Pew: Search, Email Remain Top Web Draw

Pew Research said search and email from Google, Microsoft, Yahoo and other incumbents are still huge, with 92 percent using both types of Web services with regularity.

Surprise. Search and email are the two leading online activities, with 92 percent of U.S. adult Internet users using Google (NASDAQ:GOOG), Microsoft Bing (NASDAQ:MSFT), Yahoo (NASDAQ:YHOO) and email from those companies and others, according to a Pew Internet Project surveys.

Pew polled 2,277 adults from April 26 to May 22 for its results, which cemented search and email as the two most popular Web behaviors over the last decade.

Pew Research Associate Director Kristen Purcell said 59 percent of those surveyed said they used search on a typical day, with 61 percent reporting that they email on a usual day.

But this is hardly a new trend. Pew began tracking these behaviors in 2002, when it found that more than 8 in 10 online adults were using search engines and more than 9 in 10 online adults were emailing.

"Perhaps the most significant change over the past decade is that both activities have become more habitual," Purcell wrote in her report. "Today, roughly 6 in 10 online adults engage in each of these activities on a typical day; in 2002, 49 percent of online adults used email each day, while just 29 percent used a search engine daily."

Specifically, 52 percent of all Americans used search engines in 2002. That number grew to 72 percent in the most recent survey. Also, 55 percent of all Americans said they used email in 2002. That stat ballooned to 70 percent in the current survey.

She added that search and email continue to be the most prevalent among the youngest adult Web users, as well as those who are more educated and affluent.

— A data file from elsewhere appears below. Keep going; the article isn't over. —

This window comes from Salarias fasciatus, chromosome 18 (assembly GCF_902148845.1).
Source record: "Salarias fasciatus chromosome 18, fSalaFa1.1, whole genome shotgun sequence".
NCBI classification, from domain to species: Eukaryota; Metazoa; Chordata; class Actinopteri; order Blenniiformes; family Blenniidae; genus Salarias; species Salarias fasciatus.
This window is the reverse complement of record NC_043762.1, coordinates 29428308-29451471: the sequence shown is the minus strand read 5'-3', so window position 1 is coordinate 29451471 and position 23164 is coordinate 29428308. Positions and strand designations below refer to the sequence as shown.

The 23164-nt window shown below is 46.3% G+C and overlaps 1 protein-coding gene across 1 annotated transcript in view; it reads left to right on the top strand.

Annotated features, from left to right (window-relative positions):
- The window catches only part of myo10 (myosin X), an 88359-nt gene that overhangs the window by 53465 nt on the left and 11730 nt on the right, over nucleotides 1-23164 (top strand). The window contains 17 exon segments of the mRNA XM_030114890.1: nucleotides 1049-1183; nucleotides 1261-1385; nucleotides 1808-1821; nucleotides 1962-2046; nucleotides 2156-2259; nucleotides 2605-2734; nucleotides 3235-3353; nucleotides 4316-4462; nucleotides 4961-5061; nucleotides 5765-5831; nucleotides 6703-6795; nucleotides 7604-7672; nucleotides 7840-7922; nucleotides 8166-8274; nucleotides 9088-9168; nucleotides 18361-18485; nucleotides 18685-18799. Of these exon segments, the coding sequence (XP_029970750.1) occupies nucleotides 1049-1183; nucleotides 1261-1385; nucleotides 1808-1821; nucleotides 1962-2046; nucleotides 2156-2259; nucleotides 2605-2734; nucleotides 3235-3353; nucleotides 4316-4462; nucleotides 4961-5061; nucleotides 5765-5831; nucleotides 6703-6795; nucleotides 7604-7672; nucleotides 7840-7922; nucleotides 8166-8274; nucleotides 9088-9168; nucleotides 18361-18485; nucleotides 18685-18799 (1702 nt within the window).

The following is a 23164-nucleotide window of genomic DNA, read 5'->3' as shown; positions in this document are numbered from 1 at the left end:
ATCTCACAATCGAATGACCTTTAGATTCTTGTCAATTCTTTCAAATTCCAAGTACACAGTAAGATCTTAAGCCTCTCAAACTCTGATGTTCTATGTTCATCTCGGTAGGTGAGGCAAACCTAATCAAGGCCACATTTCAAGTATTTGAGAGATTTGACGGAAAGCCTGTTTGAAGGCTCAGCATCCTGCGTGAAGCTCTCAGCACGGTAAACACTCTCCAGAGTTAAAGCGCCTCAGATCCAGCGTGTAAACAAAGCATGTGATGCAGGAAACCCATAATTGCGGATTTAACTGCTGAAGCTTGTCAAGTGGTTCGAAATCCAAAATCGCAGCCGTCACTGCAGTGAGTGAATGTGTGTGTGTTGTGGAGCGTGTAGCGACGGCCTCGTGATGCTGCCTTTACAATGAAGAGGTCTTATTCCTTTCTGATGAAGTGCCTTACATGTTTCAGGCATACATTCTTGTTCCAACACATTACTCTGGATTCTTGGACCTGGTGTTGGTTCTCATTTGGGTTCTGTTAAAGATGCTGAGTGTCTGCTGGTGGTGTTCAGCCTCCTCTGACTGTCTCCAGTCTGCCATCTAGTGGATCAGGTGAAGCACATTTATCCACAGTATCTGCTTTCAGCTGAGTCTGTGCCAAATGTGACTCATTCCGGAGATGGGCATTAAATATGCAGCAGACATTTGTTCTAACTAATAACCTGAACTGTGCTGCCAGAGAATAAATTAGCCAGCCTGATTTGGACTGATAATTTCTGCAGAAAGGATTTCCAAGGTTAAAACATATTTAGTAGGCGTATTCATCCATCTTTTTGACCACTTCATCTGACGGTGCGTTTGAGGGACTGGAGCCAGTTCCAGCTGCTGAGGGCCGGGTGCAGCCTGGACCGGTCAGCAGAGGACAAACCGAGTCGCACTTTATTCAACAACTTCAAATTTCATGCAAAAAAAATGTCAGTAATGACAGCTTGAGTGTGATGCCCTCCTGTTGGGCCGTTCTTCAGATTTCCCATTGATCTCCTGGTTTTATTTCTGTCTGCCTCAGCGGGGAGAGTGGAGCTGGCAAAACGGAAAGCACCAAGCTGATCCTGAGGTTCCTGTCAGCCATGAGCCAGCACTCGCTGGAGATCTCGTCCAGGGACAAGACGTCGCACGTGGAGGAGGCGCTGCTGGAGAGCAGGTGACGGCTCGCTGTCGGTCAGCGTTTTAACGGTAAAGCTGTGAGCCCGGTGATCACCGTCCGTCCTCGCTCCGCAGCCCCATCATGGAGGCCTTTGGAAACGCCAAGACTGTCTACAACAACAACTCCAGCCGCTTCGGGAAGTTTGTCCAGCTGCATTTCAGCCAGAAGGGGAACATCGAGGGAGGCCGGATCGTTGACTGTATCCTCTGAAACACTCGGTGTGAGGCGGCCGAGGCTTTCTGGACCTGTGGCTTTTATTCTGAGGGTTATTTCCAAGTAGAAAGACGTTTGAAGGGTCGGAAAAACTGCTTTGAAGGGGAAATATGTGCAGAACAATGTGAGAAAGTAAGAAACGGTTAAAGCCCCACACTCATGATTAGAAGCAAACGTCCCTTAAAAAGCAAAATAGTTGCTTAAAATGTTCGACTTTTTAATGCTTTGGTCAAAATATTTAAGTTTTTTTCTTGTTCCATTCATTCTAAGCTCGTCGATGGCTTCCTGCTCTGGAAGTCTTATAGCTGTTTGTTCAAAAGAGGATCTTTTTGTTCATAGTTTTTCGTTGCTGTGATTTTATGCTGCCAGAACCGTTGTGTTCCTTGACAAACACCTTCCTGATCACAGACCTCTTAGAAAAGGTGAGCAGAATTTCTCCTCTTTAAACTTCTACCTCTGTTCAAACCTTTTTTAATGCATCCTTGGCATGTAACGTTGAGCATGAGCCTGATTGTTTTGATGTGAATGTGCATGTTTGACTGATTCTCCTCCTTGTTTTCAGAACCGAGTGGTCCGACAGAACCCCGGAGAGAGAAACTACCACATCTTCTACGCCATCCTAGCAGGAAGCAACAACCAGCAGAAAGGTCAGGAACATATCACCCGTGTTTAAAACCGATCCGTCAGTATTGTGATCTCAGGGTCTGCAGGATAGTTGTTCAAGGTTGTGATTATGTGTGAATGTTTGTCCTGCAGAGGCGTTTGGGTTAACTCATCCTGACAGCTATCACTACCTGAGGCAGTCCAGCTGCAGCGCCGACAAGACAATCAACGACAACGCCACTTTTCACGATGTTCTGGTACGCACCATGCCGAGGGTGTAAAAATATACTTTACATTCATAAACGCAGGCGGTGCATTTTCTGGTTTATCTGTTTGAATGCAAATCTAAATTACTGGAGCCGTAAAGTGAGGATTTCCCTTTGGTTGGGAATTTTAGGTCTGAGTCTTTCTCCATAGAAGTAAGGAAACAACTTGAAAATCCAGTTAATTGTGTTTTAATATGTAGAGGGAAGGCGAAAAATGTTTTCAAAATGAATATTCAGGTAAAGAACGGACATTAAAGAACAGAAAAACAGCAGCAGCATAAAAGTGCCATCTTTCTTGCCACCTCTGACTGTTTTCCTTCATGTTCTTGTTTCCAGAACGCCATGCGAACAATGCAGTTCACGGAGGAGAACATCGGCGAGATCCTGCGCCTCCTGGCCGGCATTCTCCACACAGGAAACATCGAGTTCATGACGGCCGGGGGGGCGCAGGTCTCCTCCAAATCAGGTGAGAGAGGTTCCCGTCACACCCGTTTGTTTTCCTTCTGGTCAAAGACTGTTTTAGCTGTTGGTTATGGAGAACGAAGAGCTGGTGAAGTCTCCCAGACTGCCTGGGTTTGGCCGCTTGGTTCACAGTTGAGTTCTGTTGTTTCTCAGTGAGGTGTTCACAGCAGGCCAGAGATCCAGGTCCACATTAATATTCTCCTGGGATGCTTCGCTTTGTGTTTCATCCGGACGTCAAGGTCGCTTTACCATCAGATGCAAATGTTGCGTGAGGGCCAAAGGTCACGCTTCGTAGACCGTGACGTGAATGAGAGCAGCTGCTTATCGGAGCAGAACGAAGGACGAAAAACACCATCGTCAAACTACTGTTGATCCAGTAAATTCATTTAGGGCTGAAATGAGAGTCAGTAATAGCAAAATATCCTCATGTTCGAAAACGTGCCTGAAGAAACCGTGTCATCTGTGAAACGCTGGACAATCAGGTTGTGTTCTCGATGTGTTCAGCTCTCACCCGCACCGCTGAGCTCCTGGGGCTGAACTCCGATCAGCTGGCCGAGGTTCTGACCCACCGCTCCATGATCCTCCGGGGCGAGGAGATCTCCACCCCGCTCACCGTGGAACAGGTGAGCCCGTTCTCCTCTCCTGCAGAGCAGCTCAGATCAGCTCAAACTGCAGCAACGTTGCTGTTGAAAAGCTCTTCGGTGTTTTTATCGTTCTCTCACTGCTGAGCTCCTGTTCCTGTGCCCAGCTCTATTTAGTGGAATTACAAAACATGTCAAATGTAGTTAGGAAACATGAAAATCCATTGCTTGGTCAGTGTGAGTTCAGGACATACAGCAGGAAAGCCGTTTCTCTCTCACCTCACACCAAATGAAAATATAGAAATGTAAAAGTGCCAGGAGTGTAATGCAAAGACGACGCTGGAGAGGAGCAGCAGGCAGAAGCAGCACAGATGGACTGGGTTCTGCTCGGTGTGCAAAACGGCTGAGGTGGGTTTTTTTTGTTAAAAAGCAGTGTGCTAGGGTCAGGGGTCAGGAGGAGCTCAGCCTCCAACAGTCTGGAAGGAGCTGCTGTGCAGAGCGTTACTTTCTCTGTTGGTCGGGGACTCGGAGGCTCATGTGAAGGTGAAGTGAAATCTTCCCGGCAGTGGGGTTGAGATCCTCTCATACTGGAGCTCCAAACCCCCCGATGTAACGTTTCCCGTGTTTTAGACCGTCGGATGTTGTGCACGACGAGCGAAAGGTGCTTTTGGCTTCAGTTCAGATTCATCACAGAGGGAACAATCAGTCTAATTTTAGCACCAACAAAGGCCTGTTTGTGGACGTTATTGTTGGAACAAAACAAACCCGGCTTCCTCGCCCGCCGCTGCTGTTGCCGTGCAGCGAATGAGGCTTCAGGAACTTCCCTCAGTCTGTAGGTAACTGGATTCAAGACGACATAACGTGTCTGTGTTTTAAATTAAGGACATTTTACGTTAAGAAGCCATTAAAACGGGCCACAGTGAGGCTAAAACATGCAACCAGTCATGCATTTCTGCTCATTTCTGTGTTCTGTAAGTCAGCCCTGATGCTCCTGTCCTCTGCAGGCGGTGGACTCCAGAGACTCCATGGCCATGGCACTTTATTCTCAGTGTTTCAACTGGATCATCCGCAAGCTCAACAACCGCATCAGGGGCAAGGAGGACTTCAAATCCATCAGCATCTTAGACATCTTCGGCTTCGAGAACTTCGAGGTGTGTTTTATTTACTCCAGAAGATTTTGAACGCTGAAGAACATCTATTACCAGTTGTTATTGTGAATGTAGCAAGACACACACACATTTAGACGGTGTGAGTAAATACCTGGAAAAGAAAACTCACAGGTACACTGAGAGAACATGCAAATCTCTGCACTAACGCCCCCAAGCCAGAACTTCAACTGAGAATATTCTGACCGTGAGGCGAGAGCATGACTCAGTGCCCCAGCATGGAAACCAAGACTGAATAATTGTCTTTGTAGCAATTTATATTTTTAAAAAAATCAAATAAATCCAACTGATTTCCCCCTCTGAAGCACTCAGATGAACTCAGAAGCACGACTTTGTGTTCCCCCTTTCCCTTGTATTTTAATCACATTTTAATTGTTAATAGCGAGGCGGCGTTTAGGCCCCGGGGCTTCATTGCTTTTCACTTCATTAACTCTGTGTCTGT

Email use is comparable across white, African-American and Hispanic online adults, though white online adults are significantly more likely than both African-American and Hispanic online adults to be email users on a typical day (63 percent versus 48 percent versus 53 percent, respectively).

So search and email clearly remain alive and well today. This fact comes despite the rise of new platforms, such as social networks, which 65 percent of users reported using, and e-commerce, which 76 percent of users admitted using.

Yet search and email remain true standbys. One of the reasons is that these two activities provide the most comfortable, if not convenient, ways for users to find information online and communicate with users using text-based messaging, including sending files, photos and video.

Search popularity certainly plays out in the market, where Google searchers log billions of queries a month for a 65 percent U.S. search share, according to comScore.

Microsoft's Bing has grown to grab over 14 percent market share from just 8 percent in two years. Even the beleaguered Yahoo isn't lacking for search traffic, hanging around the 16 percent U.S. share mark, according to comScore's July estimates.

As for email, hundreds of millions of users access Webmail applications, such as Google's Gmail, Microsoft Live Hotmail and Yahoo Mail. A decade ago, Gmail didn't exist, and Yahoo Mail and Hotmail duked it out for tens of millions of users.

So Webmail use has clearly blossomed, even in the face of Facebook's meteoric rise since it launched in 2004. Pew's survey shows that Facebook isn't necessarily cutting into the frequency of email use.